Mayweather vs. McGregor Preview | The Lateral #53
Fight Prediction: Boring
This isn’t going to be a fight. It’s going to be a snooze fest.
That’s what happens when you put a generational boxer in the ring with a generational MMA talent… for a boxing fight. Floyd Mayweather has been doing this professionally for 21 years and has never lost with a record of 49-0. He’s arguably the greatest defensive fighter ever, has broken records in pay per view buys for HBO, and is one of the most polarizing athletes of all time. People buy his fights to see him lose. And it hasn’t happened yet.
Conor McGregor is a superstar in his own right with 21 wins, 18 coming by way of knockout, and 3 losses in his mixed martial arts career. He dominated the featherweight division, fought and lost at welterweight to Nate Diaz, before coming back down to Lightweight where he claimed the crown of that division, becoming the UFC’s first two-division champ. No small feat. We can’t forget to mention the fanatical following, the record breaking tv sales and viewership, and the endless but effective self promotion, becoming the biggest combat superstar ever.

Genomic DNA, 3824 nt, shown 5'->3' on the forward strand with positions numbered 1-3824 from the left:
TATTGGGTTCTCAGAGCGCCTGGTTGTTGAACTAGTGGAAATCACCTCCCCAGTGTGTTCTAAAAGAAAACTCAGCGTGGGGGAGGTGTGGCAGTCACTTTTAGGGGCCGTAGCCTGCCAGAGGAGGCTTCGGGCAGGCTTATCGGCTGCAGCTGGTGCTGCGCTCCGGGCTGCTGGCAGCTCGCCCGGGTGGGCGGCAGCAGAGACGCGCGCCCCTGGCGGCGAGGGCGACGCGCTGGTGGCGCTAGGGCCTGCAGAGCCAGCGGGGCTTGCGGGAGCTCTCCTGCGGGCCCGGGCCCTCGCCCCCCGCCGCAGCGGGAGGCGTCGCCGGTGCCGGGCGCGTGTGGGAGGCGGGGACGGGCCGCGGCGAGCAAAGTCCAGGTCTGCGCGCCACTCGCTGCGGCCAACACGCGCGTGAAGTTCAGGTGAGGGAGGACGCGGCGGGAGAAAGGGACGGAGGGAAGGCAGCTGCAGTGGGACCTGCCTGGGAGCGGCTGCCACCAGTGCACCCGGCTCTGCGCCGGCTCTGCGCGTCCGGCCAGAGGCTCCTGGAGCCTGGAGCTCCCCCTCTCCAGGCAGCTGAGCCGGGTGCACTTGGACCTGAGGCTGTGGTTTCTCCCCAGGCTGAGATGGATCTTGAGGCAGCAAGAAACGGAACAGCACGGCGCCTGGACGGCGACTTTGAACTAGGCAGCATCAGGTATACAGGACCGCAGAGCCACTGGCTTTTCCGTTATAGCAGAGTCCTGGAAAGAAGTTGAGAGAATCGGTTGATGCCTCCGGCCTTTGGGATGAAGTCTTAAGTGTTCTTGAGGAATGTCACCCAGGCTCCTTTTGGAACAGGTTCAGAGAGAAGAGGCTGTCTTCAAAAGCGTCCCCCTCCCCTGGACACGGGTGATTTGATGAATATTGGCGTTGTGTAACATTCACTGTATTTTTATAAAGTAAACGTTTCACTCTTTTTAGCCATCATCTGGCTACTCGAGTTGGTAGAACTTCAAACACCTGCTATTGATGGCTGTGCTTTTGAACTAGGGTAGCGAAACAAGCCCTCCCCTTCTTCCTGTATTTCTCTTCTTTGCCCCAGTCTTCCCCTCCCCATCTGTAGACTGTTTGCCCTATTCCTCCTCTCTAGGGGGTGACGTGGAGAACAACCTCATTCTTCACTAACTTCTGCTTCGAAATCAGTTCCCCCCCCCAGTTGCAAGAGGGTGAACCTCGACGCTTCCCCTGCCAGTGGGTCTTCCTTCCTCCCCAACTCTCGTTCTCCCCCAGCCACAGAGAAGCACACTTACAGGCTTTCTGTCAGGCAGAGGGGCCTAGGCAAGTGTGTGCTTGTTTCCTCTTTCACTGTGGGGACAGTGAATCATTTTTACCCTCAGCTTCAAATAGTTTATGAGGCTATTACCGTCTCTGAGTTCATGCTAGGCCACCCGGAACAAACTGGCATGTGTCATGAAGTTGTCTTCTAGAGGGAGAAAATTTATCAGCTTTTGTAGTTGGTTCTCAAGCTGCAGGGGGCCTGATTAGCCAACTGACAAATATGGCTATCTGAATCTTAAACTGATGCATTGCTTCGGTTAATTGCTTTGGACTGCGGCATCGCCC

This fight will be the biggest in fight history for any combat sport. That’s what happens when you put the biggest MMA fighter in the same ring with one of the best boxers ever.
And Conor might have every intention of making this a fight, a slugfest. The brawl we all want to see.
But Floyd is going to do what he’s always done. Run. And counter. And duck. And slip. And frustrate Conor to no end.
And frustrate us, the viewers, as well.
Not to take anything away from McGregor, but Floyd is probably too fast. Even at 40 years old. Floyd knows he can’t get into a slug match with Conor. The MMA star is bigger and stronger and has made a living in the UFC with his long range striking. He delivers timely, impactful shots from outside the other guy’s range.
And Floyd has made his hall of fame career by eluding punchers. He’s great at it.
The other side of the coin is that we really don’t know what Conor is going to do. I’m purely speculating and I understand the fallacy of trying to predict the Irishman’s fight plan for a boxing match based on his mixed martial arts performances.
If this fight is competitive in any way, shape, or form, then it’ll be huge for boxing, MMA, and combat sports in general.